PETALING JAYA - Sydneysiders will be the first in the world to taste the closest equivalent to fresh durian – chilled durians.
Previously, Malaysian durians were exported either in frozen form or as whole fruits.
During her first year in Sydney, registered nurse Jaslene Chew tried frozen durians sold in the supermarkets, but they could not pass the taste test.
“The quality was not consistent. If you were lucky, you got the sweet ones with soft flesh. But some were dry and tasteless,” said the 24-year-old.
Chew may be in luck now, thanks to Mardi, which developed a way to package the fast-to-degrade durian flesh in a modified atmosphere packaging, which is then kept a just a few degrees Celsius all the way as it is transported by air to Australia, with cooling provided by either frozen gel or dry ice.
Through chilling, fresh durians can be kept for three weeks at 2°C, one week at 10°C and two days at 25°C.
Chilling preserves the texture of the flesh, helping to lock in the robust flavour of the fruit, as opposed to freezing, which destroys the internal structure of the flesh (when water freezes it forms crystals).
Chew looks forward to seeing how the new technology can preserve the freshness of durians so that Malaysians residing overseas can enjoy the King of Fruits, and foresees a similar reception among her Australian friends.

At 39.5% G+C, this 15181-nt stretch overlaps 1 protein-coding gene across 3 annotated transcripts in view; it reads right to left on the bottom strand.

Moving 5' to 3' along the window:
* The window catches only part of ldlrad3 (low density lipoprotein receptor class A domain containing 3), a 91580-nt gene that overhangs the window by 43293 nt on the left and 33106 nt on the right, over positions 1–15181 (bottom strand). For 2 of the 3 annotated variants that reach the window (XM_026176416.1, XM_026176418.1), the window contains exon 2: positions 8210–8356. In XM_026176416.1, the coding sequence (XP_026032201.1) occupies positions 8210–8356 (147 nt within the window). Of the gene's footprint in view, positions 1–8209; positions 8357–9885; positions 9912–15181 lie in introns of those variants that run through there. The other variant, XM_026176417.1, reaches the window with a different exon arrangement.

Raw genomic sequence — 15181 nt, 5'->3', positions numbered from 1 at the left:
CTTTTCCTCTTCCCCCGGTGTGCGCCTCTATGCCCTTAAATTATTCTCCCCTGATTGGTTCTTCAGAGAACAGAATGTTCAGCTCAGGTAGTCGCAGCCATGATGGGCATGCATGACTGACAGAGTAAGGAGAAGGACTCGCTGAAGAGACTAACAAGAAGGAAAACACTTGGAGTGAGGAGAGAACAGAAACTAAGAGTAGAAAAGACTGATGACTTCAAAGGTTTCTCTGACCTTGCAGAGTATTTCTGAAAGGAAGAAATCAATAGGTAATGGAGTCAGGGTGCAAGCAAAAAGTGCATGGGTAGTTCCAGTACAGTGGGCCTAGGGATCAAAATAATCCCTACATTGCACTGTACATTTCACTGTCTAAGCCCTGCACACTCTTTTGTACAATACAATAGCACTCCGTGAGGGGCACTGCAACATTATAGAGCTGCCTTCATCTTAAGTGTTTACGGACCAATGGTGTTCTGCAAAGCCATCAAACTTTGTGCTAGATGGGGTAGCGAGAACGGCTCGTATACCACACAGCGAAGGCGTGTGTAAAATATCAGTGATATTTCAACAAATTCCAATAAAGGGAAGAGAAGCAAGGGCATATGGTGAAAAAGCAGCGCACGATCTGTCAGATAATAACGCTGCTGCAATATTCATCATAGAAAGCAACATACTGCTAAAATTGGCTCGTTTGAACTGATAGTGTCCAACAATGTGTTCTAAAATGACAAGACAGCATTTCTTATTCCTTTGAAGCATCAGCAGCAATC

Business insight analyst Amy Lai also greeted the news with excitement as she thought that existing options in Sydney were “okay-okay only”.
“The durian here is not as delicious. Most of the time, I just settle for durian-flavoured desserts,” said the 25-year-old who often shares tips with friends on where to get their durian fix.
Though he lives near Chinatown, masters student Lim Jun Zhao has experienced difficulty finding the fragrant fruit in Sydney.
“Now I’ll keep an eye out for it in the supermarkets. I might have to pick a special day to stay home and eat durians, as most don’t like the smell of it!” said the 23-year-old.
Caleb Khoo, a lawyer with Malaysian roots based in Sydney, is also excited that chilled Malaysian durians will be available.
Likewise, his wife Karen Khoo, a Malaysian-born Australian who has resided in Australia for the last 23 years, is also elated with the availability of durians in Sydney.
“It’s reminiscent of the times when I was a kid, squatting in our dining room in Petaling Jaya, eating sweet-smelling durians,” she remarked animatedly.
Tan Su Yin, who moved to Sydney when her husband was posted there, was pleasantly surprised by the news.
“Yes, I am thrilled, but I have to find out how much it is first!” said Tan, who once paid A$15 (S$17) for a small portion of frozen musang king durian.
There are no indications how much chilled durians will cost in Sydney, but given the abundance of Malaysians there, there is little chance that there will be leftovers by the end of the day.
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